Eames was half-sitting, half-laying down, propped up on assorted gear and high on pain meds, while Arthur, Rooney and Rabbit passed around a bottle of cheap vodka.
"But how does a man come to be nicknamed Rabbit?" Eames wondered, apropos to nothing, his voice mellow and kind.
Rabbit coughed up vodka, and Rooney snorted, stealing the bottle from him.
"It started when he tried being a vegetarian for a while," she said.
"Which is a completely valid life choice," Rabbit said, still coughing a little.
"Of course," she said with undisguised fondness. "Anyway, certain dickheads started calling him Rabbit Food, and then some other guys said it should be Rabbit Foot, because he's a little too lucky, a little too often. The two sides never could agree, even after he gave in to the siren song of meat again, so. Compromise. He doesn't run too well though, so it's a little misleading."
"I don't get scared, either," Rabbit said, his grin showing his teeth.
"Yeah, bunny dearest," Rooney said, taking a swig from the bottle. "You're kinda stupid that way."
"What about Arthur here?" Eames asked, eyes half-lidded and way too shrewd for someone drugged up to the gills. "You keep calling him Sandy."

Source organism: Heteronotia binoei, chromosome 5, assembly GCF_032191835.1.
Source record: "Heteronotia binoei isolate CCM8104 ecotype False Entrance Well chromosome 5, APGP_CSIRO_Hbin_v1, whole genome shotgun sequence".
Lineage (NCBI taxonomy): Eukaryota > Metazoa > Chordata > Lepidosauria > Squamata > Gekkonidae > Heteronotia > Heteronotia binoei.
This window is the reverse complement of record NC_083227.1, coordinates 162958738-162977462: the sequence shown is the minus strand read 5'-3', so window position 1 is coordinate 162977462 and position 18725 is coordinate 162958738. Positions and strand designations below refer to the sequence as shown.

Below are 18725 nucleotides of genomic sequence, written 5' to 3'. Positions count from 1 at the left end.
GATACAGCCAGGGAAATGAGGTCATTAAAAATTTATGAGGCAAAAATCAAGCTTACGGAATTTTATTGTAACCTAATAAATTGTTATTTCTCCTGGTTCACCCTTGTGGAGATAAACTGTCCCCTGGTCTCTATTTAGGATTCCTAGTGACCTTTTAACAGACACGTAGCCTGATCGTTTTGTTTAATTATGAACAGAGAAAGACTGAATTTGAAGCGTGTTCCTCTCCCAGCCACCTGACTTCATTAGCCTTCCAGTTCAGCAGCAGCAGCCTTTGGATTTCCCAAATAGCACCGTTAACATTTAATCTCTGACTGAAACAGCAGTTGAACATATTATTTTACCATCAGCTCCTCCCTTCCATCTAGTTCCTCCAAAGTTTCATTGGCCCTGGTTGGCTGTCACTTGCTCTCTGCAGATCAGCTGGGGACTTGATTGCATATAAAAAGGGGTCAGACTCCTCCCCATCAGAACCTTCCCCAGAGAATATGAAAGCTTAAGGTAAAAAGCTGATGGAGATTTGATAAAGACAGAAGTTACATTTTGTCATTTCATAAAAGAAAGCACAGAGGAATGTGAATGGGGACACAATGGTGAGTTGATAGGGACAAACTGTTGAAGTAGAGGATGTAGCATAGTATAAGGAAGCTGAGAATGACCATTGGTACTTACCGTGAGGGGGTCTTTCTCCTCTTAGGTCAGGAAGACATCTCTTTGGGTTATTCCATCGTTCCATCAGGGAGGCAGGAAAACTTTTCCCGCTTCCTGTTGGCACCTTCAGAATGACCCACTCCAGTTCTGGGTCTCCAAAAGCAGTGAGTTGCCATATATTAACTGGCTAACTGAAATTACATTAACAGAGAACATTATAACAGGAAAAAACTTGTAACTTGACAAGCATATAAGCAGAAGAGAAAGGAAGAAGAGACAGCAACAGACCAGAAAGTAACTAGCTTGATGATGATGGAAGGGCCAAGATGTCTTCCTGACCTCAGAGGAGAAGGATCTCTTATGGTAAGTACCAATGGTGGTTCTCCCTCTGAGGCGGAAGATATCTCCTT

Arthur snagged the bottle from Rooney and took a swig himself. It had been too much to hope Eames hadn't noticed, but he could have had the decency to not bring it up. Arthur had basically saved his life.
"He doesn't look much like a Sandy," Rabbit commented, looking Arthur up and down.
Rooney grinned, quick and brash. "Yeah, that's --"
"Half the joke," Arthur finished with her, shaking his head but grinning all the same. He sobered a little thinking about the good old days, the bad old days. He and Rooney hadn't really had a chance to talk, not about that. Or maybe neither had been in the mood. With vodka in his system, Arthur found himself asking, "How's the rest of the gang doing? Have you heard from them?"